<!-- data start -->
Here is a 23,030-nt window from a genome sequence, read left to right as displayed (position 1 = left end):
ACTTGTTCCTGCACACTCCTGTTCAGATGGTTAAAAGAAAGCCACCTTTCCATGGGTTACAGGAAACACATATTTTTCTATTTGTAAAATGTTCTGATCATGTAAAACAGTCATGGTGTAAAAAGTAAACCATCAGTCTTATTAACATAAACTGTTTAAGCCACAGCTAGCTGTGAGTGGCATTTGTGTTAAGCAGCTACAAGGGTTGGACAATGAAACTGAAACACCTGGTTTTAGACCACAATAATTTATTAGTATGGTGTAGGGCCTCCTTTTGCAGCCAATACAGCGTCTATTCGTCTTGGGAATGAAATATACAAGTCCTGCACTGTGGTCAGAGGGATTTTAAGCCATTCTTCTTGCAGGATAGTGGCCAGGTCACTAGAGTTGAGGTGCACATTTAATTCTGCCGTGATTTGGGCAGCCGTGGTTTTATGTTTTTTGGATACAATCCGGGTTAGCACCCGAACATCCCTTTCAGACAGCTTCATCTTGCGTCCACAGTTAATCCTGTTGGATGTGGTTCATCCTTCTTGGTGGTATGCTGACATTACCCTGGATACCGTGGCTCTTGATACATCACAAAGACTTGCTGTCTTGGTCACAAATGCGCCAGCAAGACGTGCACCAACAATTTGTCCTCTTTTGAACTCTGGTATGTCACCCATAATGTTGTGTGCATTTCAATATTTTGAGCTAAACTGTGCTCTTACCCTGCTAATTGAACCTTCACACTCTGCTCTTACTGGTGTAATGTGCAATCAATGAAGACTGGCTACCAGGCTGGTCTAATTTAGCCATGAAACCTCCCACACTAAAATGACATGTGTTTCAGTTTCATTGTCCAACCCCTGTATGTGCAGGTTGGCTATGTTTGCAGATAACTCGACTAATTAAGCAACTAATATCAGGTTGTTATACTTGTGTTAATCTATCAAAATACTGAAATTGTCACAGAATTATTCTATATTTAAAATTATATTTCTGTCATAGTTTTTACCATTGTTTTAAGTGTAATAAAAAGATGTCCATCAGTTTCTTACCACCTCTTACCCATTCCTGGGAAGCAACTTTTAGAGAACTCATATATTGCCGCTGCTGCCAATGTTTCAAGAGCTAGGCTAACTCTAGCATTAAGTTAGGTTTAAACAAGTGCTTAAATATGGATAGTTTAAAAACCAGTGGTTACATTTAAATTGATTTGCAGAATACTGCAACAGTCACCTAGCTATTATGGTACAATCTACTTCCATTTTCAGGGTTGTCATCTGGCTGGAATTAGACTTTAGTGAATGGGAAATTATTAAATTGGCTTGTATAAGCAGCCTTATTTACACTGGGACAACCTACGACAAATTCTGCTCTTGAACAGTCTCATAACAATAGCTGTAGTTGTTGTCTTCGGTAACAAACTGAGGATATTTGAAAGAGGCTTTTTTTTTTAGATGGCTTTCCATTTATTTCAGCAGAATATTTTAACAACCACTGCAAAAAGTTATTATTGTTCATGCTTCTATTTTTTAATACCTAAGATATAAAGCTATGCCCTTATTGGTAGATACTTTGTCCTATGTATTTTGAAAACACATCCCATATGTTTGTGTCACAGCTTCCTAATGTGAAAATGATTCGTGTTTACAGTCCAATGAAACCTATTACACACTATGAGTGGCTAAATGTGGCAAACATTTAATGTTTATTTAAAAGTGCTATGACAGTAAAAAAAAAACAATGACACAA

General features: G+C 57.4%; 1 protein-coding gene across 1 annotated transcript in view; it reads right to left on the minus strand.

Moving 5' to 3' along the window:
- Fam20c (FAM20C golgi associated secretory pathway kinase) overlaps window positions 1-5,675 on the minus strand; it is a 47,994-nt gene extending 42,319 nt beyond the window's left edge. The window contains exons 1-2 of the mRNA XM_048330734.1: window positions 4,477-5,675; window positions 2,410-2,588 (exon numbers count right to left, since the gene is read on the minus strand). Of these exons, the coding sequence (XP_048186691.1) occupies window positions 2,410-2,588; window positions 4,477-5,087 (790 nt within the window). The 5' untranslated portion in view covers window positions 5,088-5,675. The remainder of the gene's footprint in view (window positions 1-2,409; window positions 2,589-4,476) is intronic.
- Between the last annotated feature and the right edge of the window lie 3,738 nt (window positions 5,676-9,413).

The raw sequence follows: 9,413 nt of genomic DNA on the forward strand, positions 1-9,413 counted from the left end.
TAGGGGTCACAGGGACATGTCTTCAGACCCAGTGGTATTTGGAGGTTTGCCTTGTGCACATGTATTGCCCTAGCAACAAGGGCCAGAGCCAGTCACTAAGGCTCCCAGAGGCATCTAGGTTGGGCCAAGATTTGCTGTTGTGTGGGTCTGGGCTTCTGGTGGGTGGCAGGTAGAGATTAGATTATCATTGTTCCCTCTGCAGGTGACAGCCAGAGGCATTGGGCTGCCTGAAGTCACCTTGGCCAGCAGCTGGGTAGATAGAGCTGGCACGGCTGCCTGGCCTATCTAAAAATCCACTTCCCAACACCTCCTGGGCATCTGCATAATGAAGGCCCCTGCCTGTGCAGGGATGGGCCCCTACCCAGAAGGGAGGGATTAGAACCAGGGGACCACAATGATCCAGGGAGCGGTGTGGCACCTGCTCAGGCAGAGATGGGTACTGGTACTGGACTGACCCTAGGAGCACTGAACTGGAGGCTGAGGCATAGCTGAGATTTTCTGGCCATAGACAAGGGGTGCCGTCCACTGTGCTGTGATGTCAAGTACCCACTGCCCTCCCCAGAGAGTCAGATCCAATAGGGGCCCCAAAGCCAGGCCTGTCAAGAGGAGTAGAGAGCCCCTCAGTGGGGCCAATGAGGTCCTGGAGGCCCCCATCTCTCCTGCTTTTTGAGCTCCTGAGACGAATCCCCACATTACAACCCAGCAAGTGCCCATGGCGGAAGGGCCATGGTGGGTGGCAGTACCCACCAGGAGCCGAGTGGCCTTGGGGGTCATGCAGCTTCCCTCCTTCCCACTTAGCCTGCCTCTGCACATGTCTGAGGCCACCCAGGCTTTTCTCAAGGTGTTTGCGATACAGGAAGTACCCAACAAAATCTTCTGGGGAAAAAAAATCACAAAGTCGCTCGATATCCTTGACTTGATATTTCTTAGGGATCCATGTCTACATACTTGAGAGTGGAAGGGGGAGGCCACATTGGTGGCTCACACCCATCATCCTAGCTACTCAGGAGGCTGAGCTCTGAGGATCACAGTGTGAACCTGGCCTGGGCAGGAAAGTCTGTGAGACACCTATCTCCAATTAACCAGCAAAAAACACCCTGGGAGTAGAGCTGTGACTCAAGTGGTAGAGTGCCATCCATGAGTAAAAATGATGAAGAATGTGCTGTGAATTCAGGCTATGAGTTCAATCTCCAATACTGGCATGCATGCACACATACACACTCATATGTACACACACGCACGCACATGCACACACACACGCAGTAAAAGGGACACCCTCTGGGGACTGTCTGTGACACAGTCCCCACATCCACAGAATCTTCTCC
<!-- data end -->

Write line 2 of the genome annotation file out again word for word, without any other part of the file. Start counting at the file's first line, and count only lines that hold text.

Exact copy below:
ACTTGTTCCTGCACACTCCTGTTCAGATGGTTAAAAGAAAGCCACCTTTCCATGGGTTACAGGAAACACATATTTTTCTATTTGTAAAATGTTCTGATCATGTAAAACAGTCATGGTGTAAAAAGTAAACCATCAGTCTTATTAACATAAACTGTTTAAGCCACAGCTAGCTGTGAGTGGCATTTGTGTTAAGCAGCTACAAGGGTTGGACAATGAAACTGAAACACCTGGTTTTAGACCACAATAATTTATTAGTATGGTGTAGGGCCTCCTTTTGCAGCCAATACAGCGTCTATTCGTCTTGGGAATGAAATATACAAGTCCTGCACTGTGGTCAGAGGGATTTTAAGCCATTCTTCTTGCAGGATAGTGGCCAGGTCACTAGAGTTGAGGTGCACATTTAATTCTGCCGTGATTTGGGCAGCCGTGGTTTTATGTTTTTTGGATACAATCCGGGTTAGCACCCGAACATCCCTTTCAGACAGCTTCATCTTGCGTCCACAGTTAATCCTGTTGGATGTGGTTCATCCTTCTTGGTGGTATGCTGACATTACCCTGGATACCGTGGCTCTTGATACATCACAAAGACTTGCTGTCTTGGTCACAAATGCGCCAGCAAGACGTGCACCAACAATTTGTCCTCTTTTGAACTCTGGTATGTCACCCATAATGTTGTGTGCATTTCAATATTTTGAGCTAAACTGTGCTCTTACCCTGCTAATTGAACCTTCACACTCTGCTCTTACTGGTGTAATGTGCAATCAATGAAGACTGGCTACCAGGCTGGTCTAATTTAGCCATGAAACCTCCCACACTAAAATGACATGTGTTTCAGTTTCATTGTCCAACCCCTGTATGTGCAGGTTGGCTATGTTTGCAGATAACTCGACTAATTAAGCAACTAATATCAGGTTGTTATACTTGTGTTAATCTATCAAAATACTGAAATTGTCACAGAATTATTCTATATTTAAAATTATATTTCTGTCATAGTTTTTACCATTGTTTTAAGTGTAATAAAAAGATGTCCATCAGTTTCTTACCACCTCTTACCCATTCCTGGGAAGCAACTTTTAGAGAACTCATATATTGCCGCTGCTGCCAATGTTTCAAGAGCTAGGCTAACTCTAGCATTAAGTTAGGTTTAAACAAGTGCTTAAATATGGATAGTTTAAAAACCAGTGGTTACATTTAAATTGATTTGCAGAATACTGCAACAGTCACCTAGCTATTATGGTACAATCTACTTCCATTTTCAGGGTTGTCATCTGGCTGGAATTAGACTTTAGTGAATGGGAAATTATTAAATTGGCTTGTATAAGCAGCCTTATTTACACTGGGACAACCTACGACAAATTCTGCTCTTGAACAGTCTCATAACAATAGCTGTAGTTGTTGTCTTCGGTAACAAACTGAGGATATTTGAAAGAGGCTTTTTTTTTTAGATGGCTTTCCATTTATTTCAGCAGAATATTTTAACAACCACTGCAAAAAGTTATTATTGTTCATGCTTCTATTTTTTAATACCTAAGATATAAAGCTATGCCCTTATTGGTAGATACTTTGTCCTATGTATTTTGAAAACACATCCCATATGTTTGTGTCACAGCTTCCTAATGTGAAAATGATTCGTGTTTACAGTCCAATGAAACCTATTACACACTATGAGTGGCTAAATGTGGCAAACATTTAATGTTTATTTAAAAGTGCTATGACAGTAAAAAAAAAACAATGACACAA